A visit to Cairo and cruise down the Nile
My first impression on the ride from the Cairo airport to my hotel was: Big city.
Cars and motorcycles battled for space in the traffic, their horns raising a constant din. Lighted signs for McDonald’s, Burger King and other familiar fast-food restaurants vied for attention with billboards touting trendy women’s fashions.
Gradually, more anticipated touches of the destination began to catch my attention. Street vendors maneuvered pushcarts laden with foods that were new to my eye.
Towering minarets pierced the skyline. Ramshackle apartment buildings draped with laundry drying in the sun stood next to modern high-rise hotels.
Welcome to Egypt — land of pyramids and pharaohs, a millennia-long history, and present-day life that keeps one foot planted in the past as it strides toward the future.
The goal of most people who travel to this ancient land is to see the pyramids, Sphinx and other storied monuments, and perhaps take a felucca ride on the Nile River. Others hope to meet and mingle with people who live as they have for centuries, merging ageless traditions with modern mores.
After experiencing the inclusive two-week itinerary that my wife Fyllis and I followed with Overseas Adventure Travel (OAT), we returned home with a sense of awe at Egypt’s most iconic attractions, an appreciation of its fascinating culture, and a new awareness of below-the-radar appeals that can be overlooked in the hoopla over its more celebrated draws.
Cairo’s main attraction
The first view of the pyramids immediately makes clear why they’re included among the Seven Wonders of the Ancient World, a listing first compiled in 225 B.C.E.
The Great Pyramid is one of more than 100 throughout the country and the largest of three at Giza, a suburb of Cairo. It was built more than 4,000 years ago to serve as the tomb of Pharaoh Khufu (Cheops).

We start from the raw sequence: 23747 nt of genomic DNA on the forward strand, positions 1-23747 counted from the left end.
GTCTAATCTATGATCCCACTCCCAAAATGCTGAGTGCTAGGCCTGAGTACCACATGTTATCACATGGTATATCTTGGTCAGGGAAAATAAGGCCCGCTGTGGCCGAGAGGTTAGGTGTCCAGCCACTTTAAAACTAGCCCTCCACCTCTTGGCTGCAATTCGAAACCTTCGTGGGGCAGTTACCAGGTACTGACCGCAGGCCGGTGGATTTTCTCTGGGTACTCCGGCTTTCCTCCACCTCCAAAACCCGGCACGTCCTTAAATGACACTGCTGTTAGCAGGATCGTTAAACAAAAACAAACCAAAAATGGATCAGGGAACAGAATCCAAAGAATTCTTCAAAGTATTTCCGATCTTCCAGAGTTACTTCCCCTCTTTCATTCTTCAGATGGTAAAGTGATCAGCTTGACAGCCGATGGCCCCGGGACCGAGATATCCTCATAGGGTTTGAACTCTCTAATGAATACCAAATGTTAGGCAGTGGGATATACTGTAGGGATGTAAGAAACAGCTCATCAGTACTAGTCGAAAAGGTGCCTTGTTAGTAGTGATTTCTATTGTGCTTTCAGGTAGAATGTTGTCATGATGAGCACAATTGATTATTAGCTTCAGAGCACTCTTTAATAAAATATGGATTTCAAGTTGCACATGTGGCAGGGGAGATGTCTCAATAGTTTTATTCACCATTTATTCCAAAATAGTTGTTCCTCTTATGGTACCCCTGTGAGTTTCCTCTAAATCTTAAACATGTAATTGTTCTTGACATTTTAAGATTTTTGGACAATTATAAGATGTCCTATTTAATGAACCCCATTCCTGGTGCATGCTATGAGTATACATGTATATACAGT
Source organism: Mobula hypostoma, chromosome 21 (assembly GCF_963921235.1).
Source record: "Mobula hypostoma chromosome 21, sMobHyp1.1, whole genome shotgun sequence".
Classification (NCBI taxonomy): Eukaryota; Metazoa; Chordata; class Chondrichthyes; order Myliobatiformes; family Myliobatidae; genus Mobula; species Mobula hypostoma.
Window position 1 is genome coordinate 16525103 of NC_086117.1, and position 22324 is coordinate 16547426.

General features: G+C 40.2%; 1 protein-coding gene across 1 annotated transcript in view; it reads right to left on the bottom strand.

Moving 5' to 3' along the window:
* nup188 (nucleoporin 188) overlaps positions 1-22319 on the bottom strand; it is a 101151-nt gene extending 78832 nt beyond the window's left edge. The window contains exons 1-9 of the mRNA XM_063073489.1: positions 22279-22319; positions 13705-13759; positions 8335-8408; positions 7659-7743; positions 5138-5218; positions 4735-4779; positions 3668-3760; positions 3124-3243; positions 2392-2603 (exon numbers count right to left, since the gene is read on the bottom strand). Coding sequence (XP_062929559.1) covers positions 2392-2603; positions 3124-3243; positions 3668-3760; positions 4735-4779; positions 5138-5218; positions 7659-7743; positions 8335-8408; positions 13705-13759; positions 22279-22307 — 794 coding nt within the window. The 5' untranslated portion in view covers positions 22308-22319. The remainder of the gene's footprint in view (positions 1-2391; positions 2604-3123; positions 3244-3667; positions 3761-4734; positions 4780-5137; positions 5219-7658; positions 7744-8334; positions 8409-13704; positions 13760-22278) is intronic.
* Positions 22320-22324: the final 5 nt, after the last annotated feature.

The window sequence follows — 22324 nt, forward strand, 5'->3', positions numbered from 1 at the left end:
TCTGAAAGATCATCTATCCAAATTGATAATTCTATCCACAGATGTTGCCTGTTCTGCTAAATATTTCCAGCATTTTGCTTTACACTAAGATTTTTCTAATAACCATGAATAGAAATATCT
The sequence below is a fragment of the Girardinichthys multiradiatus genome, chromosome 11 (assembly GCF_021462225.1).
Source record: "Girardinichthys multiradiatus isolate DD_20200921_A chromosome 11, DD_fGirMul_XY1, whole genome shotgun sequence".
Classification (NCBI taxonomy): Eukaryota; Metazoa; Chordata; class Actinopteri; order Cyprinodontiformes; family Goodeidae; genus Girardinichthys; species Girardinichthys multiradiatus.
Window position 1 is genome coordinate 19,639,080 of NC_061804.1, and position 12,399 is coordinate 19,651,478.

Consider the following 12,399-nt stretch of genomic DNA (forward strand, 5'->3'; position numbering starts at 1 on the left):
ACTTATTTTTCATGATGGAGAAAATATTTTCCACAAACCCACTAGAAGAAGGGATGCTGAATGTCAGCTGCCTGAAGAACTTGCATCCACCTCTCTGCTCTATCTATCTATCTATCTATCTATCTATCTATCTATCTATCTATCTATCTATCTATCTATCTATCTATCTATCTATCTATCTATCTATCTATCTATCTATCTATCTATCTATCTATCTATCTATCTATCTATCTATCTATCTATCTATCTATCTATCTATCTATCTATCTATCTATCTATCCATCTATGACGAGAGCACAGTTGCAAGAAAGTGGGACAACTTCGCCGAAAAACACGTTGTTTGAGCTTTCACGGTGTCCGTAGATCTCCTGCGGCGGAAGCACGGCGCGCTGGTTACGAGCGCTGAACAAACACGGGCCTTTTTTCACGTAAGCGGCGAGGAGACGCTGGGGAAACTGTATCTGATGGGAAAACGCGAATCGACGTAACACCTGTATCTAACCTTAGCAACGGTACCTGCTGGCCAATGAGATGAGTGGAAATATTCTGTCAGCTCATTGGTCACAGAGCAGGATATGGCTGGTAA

Its size alone — its original 481-foot height was equal to a 48-story building — accounts for much of its claim to fame. Standing at the base of this massive structure adds to the appreciation of what architects designed, and what men using primitive tools created, so long ago.
How did workers cut 2.3 million massive stones, move them to the building site and elevate them up the sides of the pyramid as it grew?
Lying in the shadow of the Giza pyramids is another world-class treasure. The Great Sphinx, a mythological creature carved from a single piece of limestone, dates back at least to 2,500 B.C.E., and some geologists believe even earlier. Featuring a lion’s body and human head adorned with a royal headdress, the 240-foot-long figure is among the largest sculptures anywhere.
Papyrus and mummies
A wealth of information about everything Egyptian awaits discovery at two outstanding museums in Cairo. Displays at the Museum of Egyptian Antiquities (commonly known as the Cairo Museum) range from coins and bits of papyrus that display Greek, Latin, Arabic and other languages to life-size statues and sarcophagi (the heavily decorated coffins prepared for mummies).
Speaking of which, the main attraction at the National Museum of Egyptian Civilization is a collection of 22 mummies that have been recovered from their original resting places and put on display. They include 18 kings and four queens, whose preserved bodies rest in repose.
Gazing at these once-powerful rulers, my imagination pictured them coming to life after the museum closes to recall their days as leaders of great civilizations.
This museum also houses collections gathered from other institutions that tell the story of civilization in the region from prehistoric times to the present.
Advantages of group travel
Along with Egypt’s ancient artifacts and historical accomplishments, introductions to contemporary everyday life add to the enjoyment and education of a visit to this fascinating society. For me, going with a tour group enhances the experience.
In addition to the must-see places and activities, our itinerary included some that are below the usual tourist radar. Our congenial, knowledgeable local guide, Hussein — who is well on his way to earning a Ph.D. in Egyptology — went out of his way to establish ad hoc encounters with everyday Egyptians.